This last year, I nurtured a pretty little weed in my backyard.  It grew and thrived and grew and grew until it pretty much blocked the door to the backyard.  I protected it from all attempts to cut it down because it was a pokeweed.  A huge, 5 foot tall majestic pokeweed.  And pokeweed produces pokeweed berries, which are big, beautiful purple berries that dye the skin bright fuchsia.  I was going to gather these and try my hand at dyeing yarn.

In the great big universal intellect called the internet, I could find nothing on how to prepare them, so I began a trek to experiment and find the perfect recipe.

A friend raises alpaca and I bought several skeins of her lightest wool, (from Amelia who is the cuddliest alpaca you will ever meet).  The yarn was an off-white.  I was going to see if I could change that.

Let’s talk mordants.  Most fabric and yarn do not readily take a dye.  They must be treated first with something that will bind the dye to the material.  That binding agent is called a mordant.  The most common ones are salt, vinegar, alum, and iron. 

The closest recipe I could find was one using blackberries.  For that, they used a salt mordant, so there I began.

Step 1: Stuff You Need


Large pot for the mordant

Enamel pot for the dye

Measuring cups




The pot for the mordant can be any large pot that can accommodate what you are dying.  It will only have salt or vinegar in it so it is safe to use for food afterwards.  The rest of the equipment should be “dedicated”, or not used for food.  Pokeweed is poisonous.  Can I wash out all of the pokeweed residue?  Probably.  Am I willing to risk it with my family? No.  Fear not, though.  I found the enamel pot in a thrift store for $4, and bought the rest at the dollar store, so my initial investment was $7.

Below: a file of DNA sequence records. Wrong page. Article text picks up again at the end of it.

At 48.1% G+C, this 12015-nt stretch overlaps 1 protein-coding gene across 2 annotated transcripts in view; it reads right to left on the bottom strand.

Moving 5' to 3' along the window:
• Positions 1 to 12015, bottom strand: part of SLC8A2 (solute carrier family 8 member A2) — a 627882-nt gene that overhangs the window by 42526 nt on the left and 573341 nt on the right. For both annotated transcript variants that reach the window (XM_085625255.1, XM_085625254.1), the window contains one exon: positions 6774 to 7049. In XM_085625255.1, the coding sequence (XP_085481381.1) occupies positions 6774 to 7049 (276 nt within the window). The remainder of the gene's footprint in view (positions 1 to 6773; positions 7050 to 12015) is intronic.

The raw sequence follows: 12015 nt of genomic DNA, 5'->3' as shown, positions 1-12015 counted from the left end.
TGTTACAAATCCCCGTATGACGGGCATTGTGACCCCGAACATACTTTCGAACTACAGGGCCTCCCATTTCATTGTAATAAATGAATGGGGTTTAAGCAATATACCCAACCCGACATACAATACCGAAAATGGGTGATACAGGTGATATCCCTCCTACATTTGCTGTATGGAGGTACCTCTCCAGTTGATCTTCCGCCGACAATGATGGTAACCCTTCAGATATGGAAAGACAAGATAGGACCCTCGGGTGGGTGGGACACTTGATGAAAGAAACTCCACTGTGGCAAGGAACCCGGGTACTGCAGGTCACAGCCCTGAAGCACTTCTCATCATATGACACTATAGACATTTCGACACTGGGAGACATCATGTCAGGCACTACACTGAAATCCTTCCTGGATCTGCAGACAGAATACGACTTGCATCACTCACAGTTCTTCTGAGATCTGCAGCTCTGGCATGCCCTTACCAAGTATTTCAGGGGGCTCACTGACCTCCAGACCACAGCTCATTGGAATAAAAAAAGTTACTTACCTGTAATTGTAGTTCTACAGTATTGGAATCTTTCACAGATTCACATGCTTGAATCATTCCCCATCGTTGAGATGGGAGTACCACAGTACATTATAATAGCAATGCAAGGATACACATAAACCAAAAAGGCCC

4 cups pokeberries on the stems

1 cup table salt

5 cups vinegar (for round 2)

Whatever you want to dye.

Note that finished fabrics will need to be washed to get out any residue of finishing agents.  I used my alpaca yarn straight from the alpaca, so I didn’t wash it first.  (I was told it was washed before being carded and spun.)

Keep it out of the reach of kids. Poke salad is poisonous. When you eat it there is a required method to remove the toxins. By boiling it down for the color I would think you only made the poison mix stronger.
I agree. I have heard that various parts of the plant are edible IF they are prepared in correctly. My inclination is to consider the entire plant poisonous and treat it as such.
The leaves and stalks are edible if prepared correctly. Young leaves are much like greens. The stalks are fried like okra. The berries and roots are highly toxic. I was taught to wash my hands after just picking it because it can poison you just through the skin.
<p>Actually, the berries are not toxic, but the seeds are. Fortunately, the seeds are very hard. If you swallow the seeds unbroken they pass through without harm. The berries can be used to fight off infections. I keep some whole berries in the freezer to use in the winter and swallow them whole like pills, so the seeds don't get crushed. I don't think you have to worry about your dye pot being toxic after using poke berries in it. Just scrub it out well, it should be fine.</p><p>Poke <em>sallet</em>, (not <em>salad</em>, a sallet is a cooked green, mostly used to refer to poke, but can also be collards, turnip, or other cooked green) is very popular in the south. My grandmother and my mother cooked poke greens every spring, I remember helping then pick them.</p><p>Now I want to harvest a bunch this year to use for dye. Several projects in mind. I didn't know you could get so many colors from poke berries. Those reds are beautiful.</p>
The leaves and stalks are edible if prepared correctly. Young leaves are much like greens. The stalks are fried like okra. The berries and roots are highly toxic. I was taught to wash my hands after just picking it because it can poison you just through the skin.
<p>I just finished another round of pokeberry dyeing. Using an alum mordant with fresh UNHEATED pokeberry juice produces an INCREDIBLE royal violet. I couldn't believe it!</p>